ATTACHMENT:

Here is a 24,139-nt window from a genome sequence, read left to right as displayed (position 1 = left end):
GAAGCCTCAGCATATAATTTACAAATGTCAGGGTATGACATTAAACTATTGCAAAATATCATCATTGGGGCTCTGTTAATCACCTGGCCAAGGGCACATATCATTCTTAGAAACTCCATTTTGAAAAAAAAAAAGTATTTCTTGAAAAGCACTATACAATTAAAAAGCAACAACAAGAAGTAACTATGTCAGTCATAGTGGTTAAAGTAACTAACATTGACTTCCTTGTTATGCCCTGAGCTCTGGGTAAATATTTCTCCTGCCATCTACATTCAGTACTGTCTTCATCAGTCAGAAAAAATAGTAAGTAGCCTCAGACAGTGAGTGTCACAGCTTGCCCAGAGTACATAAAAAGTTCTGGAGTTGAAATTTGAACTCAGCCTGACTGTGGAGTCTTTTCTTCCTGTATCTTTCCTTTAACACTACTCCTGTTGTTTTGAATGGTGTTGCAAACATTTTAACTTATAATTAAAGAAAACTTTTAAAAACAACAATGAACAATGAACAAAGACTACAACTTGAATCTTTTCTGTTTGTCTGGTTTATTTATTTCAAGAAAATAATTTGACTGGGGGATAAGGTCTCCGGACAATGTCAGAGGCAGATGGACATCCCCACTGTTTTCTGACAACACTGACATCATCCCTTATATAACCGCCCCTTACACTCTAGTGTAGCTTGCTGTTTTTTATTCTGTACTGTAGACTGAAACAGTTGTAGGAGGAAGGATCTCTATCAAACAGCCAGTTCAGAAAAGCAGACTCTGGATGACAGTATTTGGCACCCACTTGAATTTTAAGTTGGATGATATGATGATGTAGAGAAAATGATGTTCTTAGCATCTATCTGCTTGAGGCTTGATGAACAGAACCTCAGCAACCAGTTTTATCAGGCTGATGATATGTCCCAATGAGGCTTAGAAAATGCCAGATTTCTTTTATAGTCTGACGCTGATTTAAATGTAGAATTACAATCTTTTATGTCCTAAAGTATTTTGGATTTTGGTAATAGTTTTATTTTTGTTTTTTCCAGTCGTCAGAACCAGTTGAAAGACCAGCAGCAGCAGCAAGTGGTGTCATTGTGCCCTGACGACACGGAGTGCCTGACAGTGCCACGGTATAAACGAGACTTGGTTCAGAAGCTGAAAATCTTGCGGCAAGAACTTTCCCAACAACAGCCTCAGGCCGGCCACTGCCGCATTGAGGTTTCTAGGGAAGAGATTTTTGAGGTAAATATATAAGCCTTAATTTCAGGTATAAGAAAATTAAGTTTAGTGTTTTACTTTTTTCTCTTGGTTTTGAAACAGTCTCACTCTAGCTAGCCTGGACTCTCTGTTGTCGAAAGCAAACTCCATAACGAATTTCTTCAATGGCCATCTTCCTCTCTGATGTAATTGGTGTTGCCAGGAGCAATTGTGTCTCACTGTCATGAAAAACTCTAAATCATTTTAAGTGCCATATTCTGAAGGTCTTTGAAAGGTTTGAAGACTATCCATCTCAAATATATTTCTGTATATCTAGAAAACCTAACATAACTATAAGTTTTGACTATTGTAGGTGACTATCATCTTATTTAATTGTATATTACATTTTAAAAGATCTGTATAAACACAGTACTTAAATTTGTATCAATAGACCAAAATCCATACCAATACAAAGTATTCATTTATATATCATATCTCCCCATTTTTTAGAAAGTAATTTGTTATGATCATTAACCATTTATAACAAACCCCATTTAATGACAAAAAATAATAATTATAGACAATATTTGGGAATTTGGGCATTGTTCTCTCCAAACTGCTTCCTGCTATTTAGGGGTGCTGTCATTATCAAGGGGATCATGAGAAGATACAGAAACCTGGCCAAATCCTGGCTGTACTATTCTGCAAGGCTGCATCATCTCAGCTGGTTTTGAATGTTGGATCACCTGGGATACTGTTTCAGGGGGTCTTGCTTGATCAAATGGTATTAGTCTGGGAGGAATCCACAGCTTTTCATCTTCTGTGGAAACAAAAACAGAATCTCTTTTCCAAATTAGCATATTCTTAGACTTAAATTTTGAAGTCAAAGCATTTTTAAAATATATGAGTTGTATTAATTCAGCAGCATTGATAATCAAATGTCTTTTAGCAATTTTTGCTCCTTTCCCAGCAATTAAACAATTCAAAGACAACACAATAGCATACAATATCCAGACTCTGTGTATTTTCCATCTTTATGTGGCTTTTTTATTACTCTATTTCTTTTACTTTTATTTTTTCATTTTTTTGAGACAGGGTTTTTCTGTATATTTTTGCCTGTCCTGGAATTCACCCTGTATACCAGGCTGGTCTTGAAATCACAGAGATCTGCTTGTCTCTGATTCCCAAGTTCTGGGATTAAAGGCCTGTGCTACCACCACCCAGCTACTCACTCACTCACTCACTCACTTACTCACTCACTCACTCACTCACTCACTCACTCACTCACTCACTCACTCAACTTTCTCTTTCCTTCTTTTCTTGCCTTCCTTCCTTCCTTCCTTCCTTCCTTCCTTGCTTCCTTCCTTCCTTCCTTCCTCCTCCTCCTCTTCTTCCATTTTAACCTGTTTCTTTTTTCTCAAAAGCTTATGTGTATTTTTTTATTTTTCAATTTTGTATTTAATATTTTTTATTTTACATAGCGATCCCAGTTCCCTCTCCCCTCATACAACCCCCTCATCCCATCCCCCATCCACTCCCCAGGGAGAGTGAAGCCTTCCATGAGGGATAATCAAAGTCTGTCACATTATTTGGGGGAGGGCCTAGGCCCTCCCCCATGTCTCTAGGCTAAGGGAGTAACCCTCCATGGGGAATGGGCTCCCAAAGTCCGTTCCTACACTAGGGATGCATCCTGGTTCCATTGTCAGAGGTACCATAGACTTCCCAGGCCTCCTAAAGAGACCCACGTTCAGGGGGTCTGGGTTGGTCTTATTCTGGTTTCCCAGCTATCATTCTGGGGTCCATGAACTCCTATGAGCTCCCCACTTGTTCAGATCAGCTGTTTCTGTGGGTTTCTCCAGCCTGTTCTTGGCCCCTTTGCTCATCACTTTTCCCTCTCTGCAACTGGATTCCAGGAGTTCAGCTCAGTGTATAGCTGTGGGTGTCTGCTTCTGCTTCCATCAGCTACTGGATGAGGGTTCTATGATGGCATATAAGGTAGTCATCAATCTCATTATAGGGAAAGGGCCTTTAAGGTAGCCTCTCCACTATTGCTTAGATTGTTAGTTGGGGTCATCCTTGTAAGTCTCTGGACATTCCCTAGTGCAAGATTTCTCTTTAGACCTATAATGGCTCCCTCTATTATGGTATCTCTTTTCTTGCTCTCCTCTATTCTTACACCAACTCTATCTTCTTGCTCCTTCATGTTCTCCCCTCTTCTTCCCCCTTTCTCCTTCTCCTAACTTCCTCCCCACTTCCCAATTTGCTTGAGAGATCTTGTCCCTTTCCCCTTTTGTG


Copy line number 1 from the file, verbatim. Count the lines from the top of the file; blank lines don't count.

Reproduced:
Here is a 24,139-nt window from a genome sequence, read left to right as displayed (position 1 = left end):